Like Horoscopes, Ad Age's Annual Commercial Price Surveys Are Fun

Categories: Broadcast TV,TV Advertising

Written By

October 22nd, 2012

But perhaps also like horoscopes, they are best used for entertainment purposes only!

On Sunday Advertising Age's Brian Steinberg released the annual commercial spot estimates based on surveys from media buyers. Most of the estimates are based on pricing information from the upfronts months before the season starts and  before there are any ratings for new shows.  Steinberg and Ad Age do a good job of disclaiming how they come up with the numbers and disclaiming that they should only be used as directional indicators. I have no problem with the approach.

I do, however, have a problem with the LA Times reporting on the survey with the headline: TV ratings don't dictate commercial prices, Ad Age survey says.  That's maddeningly frustrating for folks who have to deal with questions about ratings every day. The story itself is fine -- it correctly notes that it's not total viewers, but adults 18-49 ratings that drive the pricing. So it turns out, of course, that ratings *do* dictate commercial pricing. Of course, it could've been titled "Total viewers don't dictate commercial prices, Ad Age Survey says" and we'd have had no problem with it.  For people who read the whole story, it's fine, but for people who read just the headline (which is a lot of people) it just adds to the general confusion about ratings. Joe Flint, if that's your headline: shame on you -- if it was your editors' headline, shame on them.

A couple of other things that LAT story didn't note: the simple notion that because younger adult viewers watch less television, they're relatively scarce and there is a premium for scarcity. Also, as the Ad Age survey has made abundantly clear over the years, there are also premiums for younger subsets of adults 18-49 (like adults 18-34) which might explain why Glee came in at a higher price than NCIS even though NCIS has considerably *better* adults 18-49 ratings. Even an aging Glee still usually handily bests NCIS with adults 18-34.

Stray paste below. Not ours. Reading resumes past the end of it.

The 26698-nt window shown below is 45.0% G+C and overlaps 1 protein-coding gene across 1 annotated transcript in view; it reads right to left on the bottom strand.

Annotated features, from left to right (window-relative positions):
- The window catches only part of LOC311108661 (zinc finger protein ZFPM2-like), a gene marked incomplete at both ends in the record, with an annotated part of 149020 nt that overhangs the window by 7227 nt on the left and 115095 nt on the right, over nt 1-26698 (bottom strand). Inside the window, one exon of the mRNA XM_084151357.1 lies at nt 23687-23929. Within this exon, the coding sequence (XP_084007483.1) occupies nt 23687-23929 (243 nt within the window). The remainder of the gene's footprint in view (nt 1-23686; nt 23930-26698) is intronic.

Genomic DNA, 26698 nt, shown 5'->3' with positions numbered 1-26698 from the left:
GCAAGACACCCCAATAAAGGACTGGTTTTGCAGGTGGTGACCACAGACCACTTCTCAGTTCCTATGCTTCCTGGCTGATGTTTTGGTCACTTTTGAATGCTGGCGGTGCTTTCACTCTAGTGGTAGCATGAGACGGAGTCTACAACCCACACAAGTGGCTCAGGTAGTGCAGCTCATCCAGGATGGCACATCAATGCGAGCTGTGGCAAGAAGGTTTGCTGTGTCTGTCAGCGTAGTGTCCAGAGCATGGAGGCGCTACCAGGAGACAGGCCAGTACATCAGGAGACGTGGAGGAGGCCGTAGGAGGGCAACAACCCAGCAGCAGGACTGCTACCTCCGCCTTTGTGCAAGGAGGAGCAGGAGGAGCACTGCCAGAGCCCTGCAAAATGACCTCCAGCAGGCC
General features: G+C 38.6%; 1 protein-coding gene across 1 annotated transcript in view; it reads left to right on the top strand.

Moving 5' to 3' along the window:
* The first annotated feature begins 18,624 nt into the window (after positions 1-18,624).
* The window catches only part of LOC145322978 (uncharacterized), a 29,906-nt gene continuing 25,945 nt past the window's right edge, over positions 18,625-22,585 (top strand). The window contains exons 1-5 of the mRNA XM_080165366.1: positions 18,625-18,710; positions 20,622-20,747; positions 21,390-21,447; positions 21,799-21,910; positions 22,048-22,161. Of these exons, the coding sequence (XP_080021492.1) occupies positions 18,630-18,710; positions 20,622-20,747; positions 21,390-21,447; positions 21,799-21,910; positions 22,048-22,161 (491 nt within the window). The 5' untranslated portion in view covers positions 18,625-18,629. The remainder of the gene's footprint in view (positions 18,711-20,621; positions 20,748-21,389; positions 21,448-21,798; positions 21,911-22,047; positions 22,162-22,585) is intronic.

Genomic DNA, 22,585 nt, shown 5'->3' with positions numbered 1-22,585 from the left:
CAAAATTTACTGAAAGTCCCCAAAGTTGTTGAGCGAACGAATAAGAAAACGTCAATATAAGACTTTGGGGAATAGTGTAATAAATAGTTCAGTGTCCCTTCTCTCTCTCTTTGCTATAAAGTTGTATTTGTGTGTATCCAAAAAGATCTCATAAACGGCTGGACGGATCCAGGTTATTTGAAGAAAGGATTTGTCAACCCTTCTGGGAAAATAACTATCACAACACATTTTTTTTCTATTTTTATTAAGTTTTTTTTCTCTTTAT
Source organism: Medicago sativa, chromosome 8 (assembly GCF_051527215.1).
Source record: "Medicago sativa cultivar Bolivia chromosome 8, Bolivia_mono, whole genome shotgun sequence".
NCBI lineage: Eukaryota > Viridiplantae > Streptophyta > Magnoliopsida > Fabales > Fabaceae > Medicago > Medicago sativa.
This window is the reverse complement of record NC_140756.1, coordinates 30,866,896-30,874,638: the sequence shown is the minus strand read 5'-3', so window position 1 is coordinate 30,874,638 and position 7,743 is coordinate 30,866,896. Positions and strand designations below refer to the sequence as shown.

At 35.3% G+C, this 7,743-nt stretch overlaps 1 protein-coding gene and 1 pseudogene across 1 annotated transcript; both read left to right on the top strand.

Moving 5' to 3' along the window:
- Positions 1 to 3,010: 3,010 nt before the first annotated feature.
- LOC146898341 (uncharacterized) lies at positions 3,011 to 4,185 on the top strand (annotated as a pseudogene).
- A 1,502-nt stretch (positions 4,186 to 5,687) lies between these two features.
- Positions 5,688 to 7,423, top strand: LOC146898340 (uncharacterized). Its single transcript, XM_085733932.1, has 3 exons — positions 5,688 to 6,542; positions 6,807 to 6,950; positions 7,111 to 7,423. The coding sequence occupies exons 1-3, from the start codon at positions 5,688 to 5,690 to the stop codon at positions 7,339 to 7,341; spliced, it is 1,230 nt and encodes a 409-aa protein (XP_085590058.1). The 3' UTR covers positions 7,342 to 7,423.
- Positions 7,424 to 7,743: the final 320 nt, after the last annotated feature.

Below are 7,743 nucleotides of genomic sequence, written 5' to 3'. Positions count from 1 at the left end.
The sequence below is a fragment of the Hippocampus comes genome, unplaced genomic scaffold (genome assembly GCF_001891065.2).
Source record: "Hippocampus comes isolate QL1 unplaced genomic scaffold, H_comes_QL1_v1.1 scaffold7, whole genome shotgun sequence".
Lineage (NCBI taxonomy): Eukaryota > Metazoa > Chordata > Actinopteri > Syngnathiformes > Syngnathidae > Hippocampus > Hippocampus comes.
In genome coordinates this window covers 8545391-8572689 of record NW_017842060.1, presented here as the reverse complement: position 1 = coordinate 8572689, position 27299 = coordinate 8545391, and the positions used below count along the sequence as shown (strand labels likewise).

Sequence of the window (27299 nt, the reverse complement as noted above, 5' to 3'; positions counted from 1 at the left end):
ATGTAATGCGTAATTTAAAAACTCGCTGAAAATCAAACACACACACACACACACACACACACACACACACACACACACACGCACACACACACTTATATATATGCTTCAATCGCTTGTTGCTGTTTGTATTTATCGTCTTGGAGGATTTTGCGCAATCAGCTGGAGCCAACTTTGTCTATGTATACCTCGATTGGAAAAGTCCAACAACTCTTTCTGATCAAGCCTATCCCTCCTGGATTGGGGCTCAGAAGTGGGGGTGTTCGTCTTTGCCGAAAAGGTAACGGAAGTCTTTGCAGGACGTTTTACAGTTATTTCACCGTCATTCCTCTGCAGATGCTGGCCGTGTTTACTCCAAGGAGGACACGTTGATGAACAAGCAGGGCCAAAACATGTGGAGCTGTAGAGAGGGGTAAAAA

The numbers are fun to look at. Rather than get into specifics (or the obvious, that Sunday Night Football rules the pack),  you can explore on your own.  Several things did catch my eye though, and I'll share one of them: to the degree the estimates are reasonable, those buying Revolution in advance got a great deal!

 

 

 
  • JohnnyRico

    This is quite troublesome for CBS long term. Just looking at how many of their shows are around a decade old and don’t do good in the 18-34 demo you gotta wonder if their Procedurals will start to dive in 18-49 demo as the 40 something viewers hit 50+. In 2-3 years 2BG and BBT will be propping the network up the way The Voice is propping up NBC.

  • MARSEPH

    okay 2 questions not one…hehe

  • Mae

    Supernatural’s numbers don’t make sense to me..not when comparing it to other shows on the CW whose ratings are much worse than SPN’s.

    Not real new news though. I remember SPN being especially low compared to the other shows on the CW last year when this list came out too.

  • Jamie

    @silvit

    I don’t think you understand my comments.

    I’ll try explain differently. 9O21O, Dixie, GG all have lower ratings than SPN last year… Yet SPN makes less money.
    So I assume it’s because the others have higher W18-34… Which proves once and for all that advertisers pay for that demo on The CW.

  • Cory

    @MARSEPH

    New Girl performs very well in 18-34 demo and for TBBT and MF, the first one is more older skewing, it gets more viewers than MF but similiar demo.

    I also presume that lot of CBS viewers are in their 40s.

  • cas127

    In other “non-breaking-news”:

    LAT is a craptastic MSM-news-hole…

    Why do think people are dumping the MSM as fast as they can…

    Incompetence wedded to ideological corruption – what a winning combination.

  • Kyle7

    I should probably know this since I’ve been visiting this site for years now, but do ad spots that are bought far in advance change in price with the ratings? For example, Revolution appears to be overperforming its expectations, seeing as how it gets a much better demo figure than Castle and H50 but was apparently selling for notably less Do the companies that bought before the season have to pay more, or do they just get a good deal? Similarly, if a show underperforms, like H50, do the advertisers get any sort of compensation, or are they just out of luck?

    I seem to remember hearing that a decent amount of ad time isn’t sold until much closer to the air date, so I assume that the nets can price those sales more in line with the ratings they’re getting at that point in time. But I just can’t recall a discussion of pre-sold spots.

  • LT